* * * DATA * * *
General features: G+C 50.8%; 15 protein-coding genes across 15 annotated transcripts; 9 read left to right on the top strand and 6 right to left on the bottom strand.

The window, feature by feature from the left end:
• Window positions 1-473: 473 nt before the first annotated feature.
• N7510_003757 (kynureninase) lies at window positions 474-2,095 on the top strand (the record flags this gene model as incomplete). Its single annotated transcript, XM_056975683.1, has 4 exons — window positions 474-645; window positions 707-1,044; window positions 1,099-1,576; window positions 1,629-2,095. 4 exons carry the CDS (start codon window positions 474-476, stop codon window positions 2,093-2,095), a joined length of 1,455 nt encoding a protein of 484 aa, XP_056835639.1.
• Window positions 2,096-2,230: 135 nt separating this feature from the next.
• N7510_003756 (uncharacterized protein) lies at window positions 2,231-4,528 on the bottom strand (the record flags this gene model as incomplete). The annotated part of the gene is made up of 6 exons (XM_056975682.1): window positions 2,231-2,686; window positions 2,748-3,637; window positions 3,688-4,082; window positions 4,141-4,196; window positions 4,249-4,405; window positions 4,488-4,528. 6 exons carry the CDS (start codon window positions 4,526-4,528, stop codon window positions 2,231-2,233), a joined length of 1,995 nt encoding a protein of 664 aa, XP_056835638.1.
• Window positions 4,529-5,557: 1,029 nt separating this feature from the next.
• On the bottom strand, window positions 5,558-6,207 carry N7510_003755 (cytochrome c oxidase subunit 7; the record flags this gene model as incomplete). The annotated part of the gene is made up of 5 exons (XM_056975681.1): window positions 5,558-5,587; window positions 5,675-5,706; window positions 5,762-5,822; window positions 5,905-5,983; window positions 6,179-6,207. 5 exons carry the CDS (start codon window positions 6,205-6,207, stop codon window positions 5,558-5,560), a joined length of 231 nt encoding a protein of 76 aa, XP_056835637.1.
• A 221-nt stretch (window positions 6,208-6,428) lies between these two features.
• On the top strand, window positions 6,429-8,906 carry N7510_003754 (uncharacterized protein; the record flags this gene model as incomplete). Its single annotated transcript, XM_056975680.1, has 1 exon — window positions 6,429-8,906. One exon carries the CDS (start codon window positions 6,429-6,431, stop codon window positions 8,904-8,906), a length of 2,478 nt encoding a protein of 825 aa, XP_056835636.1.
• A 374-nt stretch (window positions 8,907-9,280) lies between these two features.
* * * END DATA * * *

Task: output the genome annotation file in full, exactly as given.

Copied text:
General features: G+C 50.8%; 15 protein-coding genes across 15 annotated transcripts; 9 read left to right on the top strand and 6 right to left on the bottom strand.

The window, feature by feature from the left end:
• Window positions 1-473: 473 nt before the first annotated feature.
• N7510_003757 (kynureninase) lies at window positions 474-2,095 on the top strand (the record flags this gene model as incomplete). Its single annotated transcript, XM_056975683.1, has 4 exons — window positions 474-645; window positions 707-1,044; window positions 1,099-1,576; window positions 1,629-2,095. 4 exons carry the CDS (start codon window positions 474-476, stop codon window positions 2,093-2,095), a joined length of 1,455 nt encoding a protein of 484 aa, XP_056835639.1.
• Window positions 2,096-2,230: 135 nt separating this feature from the next.
• N7510_003756 (uncharacterized protein) lies at window positions 2,231-4,528 on the bottom strand (the record flags this gene model as incomplete). The annotated part of the gene is made up of 6 exons (XM_056975682.1): window positions 2,231-2,686; window positions 2,748-3,637; window positions 3,688-4,082; window positions 4,141-4,196; window positions 4,249-4,405; window positions 4,488-4,528. 6 exons carry the CDS (start codon window positions 4,526-4,528, stop codon window positions 2,231-2,233), a joined length of 1,995 nt encoding a protein of 664 aa, XP_056835638.1.
• Window positions 4,529-5,557: 1,029 nt separating this feature from the next.
• On the bottom strand, window positions 5,558-6,207 carry N7510_003755 (cytochrome c oxidase subunit 7; the record flags this gene model as incomplete). The annotated part of the gene is made up of 5 exons (XM_056975681.1): window positions 5,558-5,587; window positions 5,675-5,706; window positions 5,762-5,822; window positions 5,905-5,983; window positions 6,179-6,207. 5 exons carry the CDS (start codon window positions 6,205-6,207, stop codon window positions 5,558-5,560), a joined length of 231 nt encoding a protein of 76 aa, XP_056835637.1.
• A 221-nt stretch (window positions 6,208-6,428) lies between these two features.
• On the top strand, window positions 6,429-8,906 carry N7510_003754 (uncharacterized protein; the record flags this gene model as incomplete). Its single annotated transcript, XM_056975680.1, has 1 exon — window positions 6,429-8,906. One exon carries the CDS (start codon window positions 6,429-6,431, stop codon window positions 8,904-8,906), a length of 2,478 nt encoding a protein of 825 aa, XP_056835636.1.
• A 374-nt stretch (window positions 8,907-9,280) lies between these two features.